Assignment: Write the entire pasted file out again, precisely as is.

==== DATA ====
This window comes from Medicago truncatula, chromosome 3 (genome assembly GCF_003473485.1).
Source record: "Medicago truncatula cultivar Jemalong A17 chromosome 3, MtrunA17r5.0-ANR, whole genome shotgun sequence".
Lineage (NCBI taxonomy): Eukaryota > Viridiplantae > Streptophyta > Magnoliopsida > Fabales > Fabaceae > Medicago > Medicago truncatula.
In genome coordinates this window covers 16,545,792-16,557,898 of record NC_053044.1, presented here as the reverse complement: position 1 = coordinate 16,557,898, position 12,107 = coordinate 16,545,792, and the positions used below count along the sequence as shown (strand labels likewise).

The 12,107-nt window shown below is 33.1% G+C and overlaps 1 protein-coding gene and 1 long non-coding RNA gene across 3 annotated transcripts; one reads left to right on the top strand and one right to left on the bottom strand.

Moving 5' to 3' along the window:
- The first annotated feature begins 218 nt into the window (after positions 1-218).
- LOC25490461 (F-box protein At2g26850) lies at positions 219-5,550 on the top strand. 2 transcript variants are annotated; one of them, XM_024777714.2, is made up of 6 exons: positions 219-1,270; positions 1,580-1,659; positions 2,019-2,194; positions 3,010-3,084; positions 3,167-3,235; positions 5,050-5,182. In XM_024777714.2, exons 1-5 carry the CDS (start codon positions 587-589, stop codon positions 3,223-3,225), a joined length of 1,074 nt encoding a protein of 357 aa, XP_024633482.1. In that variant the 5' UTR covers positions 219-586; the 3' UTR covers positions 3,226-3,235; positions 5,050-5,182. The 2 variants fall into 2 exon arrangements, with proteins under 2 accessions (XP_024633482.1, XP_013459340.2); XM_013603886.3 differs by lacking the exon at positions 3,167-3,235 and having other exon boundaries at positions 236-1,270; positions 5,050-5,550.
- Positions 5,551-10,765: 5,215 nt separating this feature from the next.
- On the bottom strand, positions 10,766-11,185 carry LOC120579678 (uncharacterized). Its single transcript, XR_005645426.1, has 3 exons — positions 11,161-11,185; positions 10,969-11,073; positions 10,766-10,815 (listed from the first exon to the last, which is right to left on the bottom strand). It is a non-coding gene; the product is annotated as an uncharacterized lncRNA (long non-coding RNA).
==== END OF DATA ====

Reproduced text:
This window comes from Medicago truncatula, chromosome 3 (genome assembly GCF_003473485.1).
Source record: "Medicago truncatula cultivar Jemalong A17 chromosome 3, MtrunA17r5.0-ANR, whole genome shotgun sequence".
Lineage (NCBI taxonomy): Eukaryota > Viridiplantae > Streptophyta > Magnoliopsida > Fabales > Fabaceae > Medicago > Medicago truncatula.
In genome coordinates this window covers 16,545,792-16,557,898 of record NC_053044.1, presented here as the reverse complement: position 1 = coordinate 16,557,898, position 12,107 = coordinate 16,545,792, and the positions used below count along the sequence as shown (strand labels likewise).

The 12,107-nt window shown below is 33.1% G+C and overlaps 1 protein-coding gene and 1 long non-coding RNA gene across 3 annotated transcripts; one reads left to right on the top strand and one right to left on the bottom strand.

Moving 5' to 3' along the window:
- The first annotated feature begins 218 nt into the window (after positions 1-218).
- LOC25490461 (F-box protein At2g26850) lies at positions 219-5,550 on the top strand. 2 transcript variants are annotated; one of them, XM_024777714.2, is made up of 6 exons: positions 219-1,270; positions 1,580-1,659; positions 2,019-2,194; positions 3,010-3,084; positions 3,167-3,235; positions 5,050-5,182. In XM_024777714.2, exons 1-5 carry the CDS (start codon positions 587-589, stop codon positions 3,223-3,225), a joined length of 1,074 nt encoding a protein of 357 aa, XP_024633482.1. In that variant the 5' UTR covers positions 219-586; the 3' UTR covers positions 3,226-3,235; positions 5,050-5,182. The 2 variants fall into 2 exon arrangements, with proteins under 2 accessions (XP_024633482.1, XP_013459340.2); XM_013603886.3 differs by lacking the exon at positions 3,167-3,235 and having other exon boundaries at positions 236-1,270; positions 5,050-5,550.
- Positions 5,551-10,765: 5,215 nt separating this feature from the next.
- On the bottom strand, positions 10,766-11,185 carry LOC120579678 (uncharacterized). Its single transcript, XR_005645426.1, has 3 exons — positions 11,161-11,185; positions 10,969-11,073; positions 10,766-10,815 (listed from the first exon to the last, which is right to left on the bottom strand). It is a non-coding gene; the product is annotated as an uncharacterized lncRNA (long non-coding RNA).